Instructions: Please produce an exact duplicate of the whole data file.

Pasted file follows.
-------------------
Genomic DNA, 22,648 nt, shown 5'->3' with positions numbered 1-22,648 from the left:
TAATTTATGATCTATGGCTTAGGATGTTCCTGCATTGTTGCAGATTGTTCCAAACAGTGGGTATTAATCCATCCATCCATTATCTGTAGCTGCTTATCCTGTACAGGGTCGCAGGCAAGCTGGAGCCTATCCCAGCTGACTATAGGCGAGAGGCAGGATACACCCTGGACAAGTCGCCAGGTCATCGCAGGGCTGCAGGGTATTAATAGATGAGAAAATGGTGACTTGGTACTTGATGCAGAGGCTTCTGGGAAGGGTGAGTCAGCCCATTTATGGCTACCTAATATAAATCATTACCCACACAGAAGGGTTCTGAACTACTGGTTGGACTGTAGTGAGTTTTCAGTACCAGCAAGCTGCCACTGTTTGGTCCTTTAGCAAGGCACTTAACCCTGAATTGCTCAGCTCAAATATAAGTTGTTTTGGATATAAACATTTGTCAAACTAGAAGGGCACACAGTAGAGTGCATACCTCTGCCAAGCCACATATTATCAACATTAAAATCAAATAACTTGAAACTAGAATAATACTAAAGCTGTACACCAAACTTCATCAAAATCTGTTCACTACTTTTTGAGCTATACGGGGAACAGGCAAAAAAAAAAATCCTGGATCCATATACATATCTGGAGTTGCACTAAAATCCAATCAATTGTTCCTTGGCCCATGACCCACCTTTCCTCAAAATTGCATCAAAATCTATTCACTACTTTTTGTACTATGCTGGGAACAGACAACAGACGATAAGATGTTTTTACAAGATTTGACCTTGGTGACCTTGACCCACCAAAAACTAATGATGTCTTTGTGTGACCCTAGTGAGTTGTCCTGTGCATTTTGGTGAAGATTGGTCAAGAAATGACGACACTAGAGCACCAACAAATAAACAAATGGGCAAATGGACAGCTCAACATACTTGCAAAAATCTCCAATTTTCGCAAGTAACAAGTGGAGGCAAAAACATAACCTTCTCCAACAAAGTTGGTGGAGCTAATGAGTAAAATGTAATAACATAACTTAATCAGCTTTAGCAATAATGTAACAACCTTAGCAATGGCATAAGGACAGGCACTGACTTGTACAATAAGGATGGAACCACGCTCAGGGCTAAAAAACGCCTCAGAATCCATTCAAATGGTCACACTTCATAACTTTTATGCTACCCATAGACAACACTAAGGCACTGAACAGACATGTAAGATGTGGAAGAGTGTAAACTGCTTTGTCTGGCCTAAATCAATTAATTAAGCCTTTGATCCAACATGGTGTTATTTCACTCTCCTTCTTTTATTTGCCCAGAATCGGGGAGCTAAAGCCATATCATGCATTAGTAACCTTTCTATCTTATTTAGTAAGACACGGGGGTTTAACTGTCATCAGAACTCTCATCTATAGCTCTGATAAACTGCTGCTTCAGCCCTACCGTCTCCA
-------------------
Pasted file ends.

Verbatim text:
Genomic DNA, 22,648 nt, shown 5'->3' with positions numbered 1-22,648 from the left:
TAATTTATGATCTATGGCTTAGGATGTTCCTGCATTGTTGCAGATTGTTCCAAACAGTGGGTATTAATCCATCCATCCATTATCTGTAGCTGCTTATCCTGTACAGGGTCGCAGGCAAGCTGGAGCCTATCCCAGCTGACTATAGGCGAGAGGCAGGATACACCCTGGACAAGTCGCCAGGTCATCGCAGGGCTGCAGGGTATTAATAGATGAGAAAATGGTGACTTGGTACTTGATGCAGAGGCTTCTGGGAAGGGTGAGTCAGCCCATTTATGGCTACCTAATATAAATCATTACCCACACAGAAGGGTTCTGAACTACTGGTTGGACTGTAGTGAGTTTTCAGTACCAGCAAGCTGCCACTGTTTGGTCCTTTAGCAAGGCACTTAACCCTGAATTGCTCAGCTCAAATATAAGTTGTTTTGGATATAAACATTTGTCAAACTAGAAGGGCACACAGTAGAGTGCATACCTCTGCCAAGCCACATATTATCAACATTAAAATCAAATAACTTGAAACTAGAATAATACTAAAGCTGTACACCAAACTTCATCAAAATCTGTTCACTACTTTTTGAGCTATACGGGGAACAGGCAAAAAAAAAAATCCTGGATCCATATACATATCTGGAGTTGCACTAAAATCCAATCAATTGTTCCTTGGCCCATGACCCACCTTTCCTCAAAATTGCATCAAAATCTATTCACTACTTTTTGTACTATGCTGGGAACAGACAACAGACGATAAGATGTTTTTACAAGATTTGACCTTGGTGACCTTGACCCACCAAAAACTAATGATGTCTTTGTGTGACCCTAGTGAGTTGTCCTGTGCATTTTGGTGAAGATTGGTCAAGAAATGACGACACTAGAGCACCAACAAATAAACAAATGGGCAAATGGACAGCTCAACATACTTGCAAAAATCTCCAATTTTCGCAAGTAACAAGTGGAGGCAAAAACATAACCTTCTCCAACAAAGTTGGTGGAGCTAATGAGTAAAATGTAATAACATAACTTAATCAGCTTTAGCAATAATGTAACAACCTTAGCAATGGCATAAGGACAGGCACTGACTTGTACAATAAGGATGGAACCACGCTCAGGGCTAAAAAACGCCTCAGAATCCATTCAAATGGTCACACTTCATAACTTTTATGCTACCCATAGACAACACTAAGGCACTGAACAGACATGTAAGATGTGGAAGAGTGTAAACTGCTTTGTCTGGCCTAAATCAATTAATTAAGCCTTTGATCCAACATGGTGTTATTTCACTCTCCTTCTTTTATTTGCCCAGAATCGGGGAGCTAAAGCCATATCATGCATTAGTAACCTTTCTATCTTATTTAGTAAGACACGGGGGTTTAACTGTCATCAGAACTCTCATCTATAGCTCTGATAAACTGCTGCTTCAGCCCTACCGTCTCCA